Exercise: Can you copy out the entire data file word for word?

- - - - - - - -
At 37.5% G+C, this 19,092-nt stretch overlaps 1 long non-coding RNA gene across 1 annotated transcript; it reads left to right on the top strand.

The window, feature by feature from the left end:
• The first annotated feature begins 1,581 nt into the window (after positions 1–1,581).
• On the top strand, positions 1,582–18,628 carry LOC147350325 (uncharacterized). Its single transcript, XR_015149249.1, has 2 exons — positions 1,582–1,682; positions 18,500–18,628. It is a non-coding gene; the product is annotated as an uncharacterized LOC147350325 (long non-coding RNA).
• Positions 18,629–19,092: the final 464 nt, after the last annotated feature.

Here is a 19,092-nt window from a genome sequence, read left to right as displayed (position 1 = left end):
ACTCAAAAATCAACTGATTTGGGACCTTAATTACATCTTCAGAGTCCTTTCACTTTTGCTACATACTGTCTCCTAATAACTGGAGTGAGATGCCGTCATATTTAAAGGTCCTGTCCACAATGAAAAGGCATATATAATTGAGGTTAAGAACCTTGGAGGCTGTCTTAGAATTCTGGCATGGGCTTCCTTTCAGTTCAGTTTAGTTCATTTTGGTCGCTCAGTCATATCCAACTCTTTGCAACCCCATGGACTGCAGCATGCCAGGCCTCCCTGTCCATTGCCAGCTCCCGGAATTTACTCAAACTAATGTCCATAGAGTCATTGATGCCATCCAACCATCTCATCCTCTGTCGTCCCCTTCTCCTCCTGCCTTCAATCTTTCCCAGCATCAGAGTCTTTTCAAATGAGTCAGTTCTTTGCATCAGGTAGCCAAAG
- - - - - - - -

At 37.5% G+C, this 19,092-nt stretch overlaps 1 long non-coding RNA gene across 1 annotated transcript; it reads left to right on the top strand.

The window, feature by feature from the left end:
• The first annotated feature begins 1,581 nt into the window (after positions 1–1,581).
• On the top strand, positions 1,582–18,628 carry LOC147350325 (uncharacterized). Its single transcript, XR_015149249.1, has 2 exons — positions 1,582–1,682; positions 18,500–18,628. It is a non-coding gene; the product is annotated as an uncharacterized LOC147350325 (long non-coding RNA).
• Positions 18,629–19,092: the final 464 nt, after the last annotated feature.

Here is a 19,092-nt window from a genome sequence, read left to right as displayed (position 1 = left end):
ACTCAAAAATCAACTGATTTGGGACCTTAATTACATCTTCAGAGTCCTTTCACTTTTGCTACATACTGTCTCCTAATAACTGGAGTGAGATGCCGTCATATTTAAAGGTCCTGTCCACAATGAAAAGGCATATATAATTGAGGTTAAGAACCTTGGAGGCTGTCTTAGAATTCTGGCATGGGCTTCCTTTCAGTTCAGTTTAGTTCATTTTGGTCGCTCAGTCATATCCAACTCTTTGCAACCCCATGGACTGCAGCATGCCAGGCCTCCCTGTCCATTGCCAGCTCCCGGAATTTACTCAAACTAATGTCCATAGAGTCATTGATGCCATCCAACCATCTCATCCTCTGTCGTCCCCTTCTCCTCCTGCCTTCAATCTTTCCCAGCATCAGAGTCTTTTCAAATGAGTCAGTTCTTTGCATCAGGTAGCCAAAG